If you were thinking about a summer garden but you got distracted with other things this spring, you might think that it’s too late to plant a garden this summer.  But it isn’t too late just yet; you can plant plenty of veggies, herbs and flowers this summer.  I recently came across an article about creating a rooftop garden in New York this summer, which interviews rooftop farmer Annie Novak.  

If you’re starting your season late, look for crops that mature within the time frame of your growing season.  For example, many tomatoes bear fruit within 55-90 days.  If the transplant doesn’t have a tag that says says how long it takes to grow, then you can look up the variety online and see how many days there are between planting and harvesting.  Then figure out how many days you have left until the frost.  You’ll want to harvest before Halloween, which is typically when the first real cold spell hits New York.  Typically, any crop that you eat for the root, stem or leaf can be planted twice within a season, while the plants you harvest for the fruit/flower/seed do best when only planted once.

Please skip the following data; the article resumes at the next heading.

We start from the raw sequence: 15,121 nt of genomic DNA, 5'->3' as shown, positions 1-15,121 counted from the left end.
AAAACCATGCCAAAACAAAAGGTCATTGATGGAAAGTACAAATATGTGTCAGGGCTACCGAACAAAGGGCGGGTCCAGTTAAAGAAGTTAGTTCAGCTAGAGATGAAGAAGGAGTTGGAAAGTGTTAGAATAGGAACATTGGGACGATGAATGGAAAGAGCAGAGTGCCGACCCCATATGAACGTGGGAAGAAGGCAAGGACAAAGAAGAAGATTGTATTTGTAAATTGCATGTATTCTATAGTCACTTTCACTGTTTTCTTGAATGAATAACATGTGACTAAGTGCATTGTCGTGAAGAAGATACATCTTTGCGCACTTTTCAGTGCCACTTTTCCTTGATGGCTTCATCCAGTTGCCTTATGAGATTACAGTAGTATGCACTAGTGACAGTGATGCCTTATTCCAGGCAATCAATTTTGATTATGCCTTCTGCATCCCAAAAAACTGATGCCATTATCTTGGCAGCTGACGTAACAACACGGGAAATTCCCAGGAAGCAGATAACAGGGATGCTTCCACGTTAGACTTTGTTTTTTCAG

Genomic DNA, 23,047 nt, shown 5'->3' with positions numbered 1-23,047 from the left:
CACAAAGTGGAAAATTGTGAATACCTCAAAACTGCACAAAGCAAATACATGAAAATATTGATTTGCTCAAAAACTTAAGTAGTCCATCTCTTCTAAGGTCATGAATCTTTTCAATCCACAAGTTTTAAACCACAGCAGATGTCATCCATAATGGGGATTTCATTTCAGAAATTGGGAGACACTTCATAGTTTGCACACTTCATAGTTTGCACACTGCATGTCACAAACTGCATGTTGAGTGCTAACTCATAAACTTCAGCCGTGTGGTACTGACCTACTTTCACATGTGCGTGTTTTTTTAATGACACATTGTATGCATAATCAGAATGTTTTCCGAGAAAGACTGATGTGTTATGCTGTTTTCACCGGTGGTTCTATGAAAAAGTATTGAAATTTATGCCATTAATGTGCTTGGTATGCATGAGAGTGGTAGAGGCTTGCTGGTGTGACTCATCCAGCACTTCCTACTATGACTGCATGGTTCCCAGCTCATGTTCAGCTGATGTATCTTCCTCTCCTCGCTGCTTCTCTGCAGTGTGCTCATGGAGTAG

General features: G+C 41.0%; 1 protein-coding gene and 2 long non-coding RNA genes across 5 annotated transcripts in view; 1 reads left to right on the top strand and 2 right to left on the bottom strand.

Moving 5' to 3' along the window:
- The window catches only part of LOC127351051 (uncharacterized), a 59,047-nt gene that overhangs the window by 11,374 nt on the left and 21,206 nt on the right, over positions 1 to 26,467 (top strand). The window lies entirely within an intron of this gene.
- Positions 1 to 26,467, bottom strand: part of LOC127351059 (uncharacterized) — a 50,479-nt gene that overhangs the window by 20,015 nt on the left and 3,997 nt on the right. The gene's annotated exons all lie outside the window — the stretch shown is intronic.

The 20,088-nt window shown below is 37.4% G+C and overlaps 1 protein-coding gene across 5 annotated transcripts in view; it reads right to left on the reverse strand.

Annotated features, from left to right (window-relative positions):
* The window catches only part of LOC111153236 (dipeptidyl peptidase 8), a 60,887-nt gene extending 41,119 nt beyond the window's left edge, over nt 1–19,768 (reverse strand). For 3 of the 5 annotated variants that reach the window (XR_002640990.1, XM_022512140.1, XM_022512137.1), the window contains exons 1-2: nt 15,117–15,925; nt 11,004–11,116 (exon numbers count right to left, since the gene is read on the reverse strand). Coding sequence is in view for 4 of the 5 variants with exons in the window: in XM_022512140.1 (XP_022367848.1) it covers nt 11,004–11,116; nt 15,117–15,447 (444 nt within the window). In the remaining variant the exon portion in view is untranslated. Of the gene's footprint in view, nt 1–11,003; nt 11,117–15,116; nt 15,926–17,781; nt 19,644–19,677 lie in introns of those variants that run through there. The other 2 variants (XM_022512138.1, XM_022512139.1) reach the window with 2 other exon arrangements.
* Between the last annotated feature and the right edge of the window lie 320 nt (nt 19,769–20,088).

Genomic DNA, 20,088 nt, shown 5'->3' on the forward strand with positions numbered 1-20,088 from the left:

Container growings, which are really the only way to grow in New York, depend on all sorts of variables: the material and size, what growing medium you use, how much sun it gets, the list goes on and on.  But the key is drainage.  Make sure that both water and air can move through your soil.  Healthy soil promotes bigger populations of the right microorganisms, which are the key to plant health.  You’ll know if your growing medium is too dry or waterlogged by how it looks, feels and smells.  

Apart from what containers you use, keep weather conditions in mind.  There are, thankfully, a few simple workarounds.  For one, use a higher-volume container that can help stop the growing media from cooking.  If you’re using basic potting mix, add in compost.  And if your plants are really struggling, then continue to select for plants that handle hot growing conditions well.  For example, if you’re having trouble with heat, go for peppers over tomatoes, which can handle heat much better.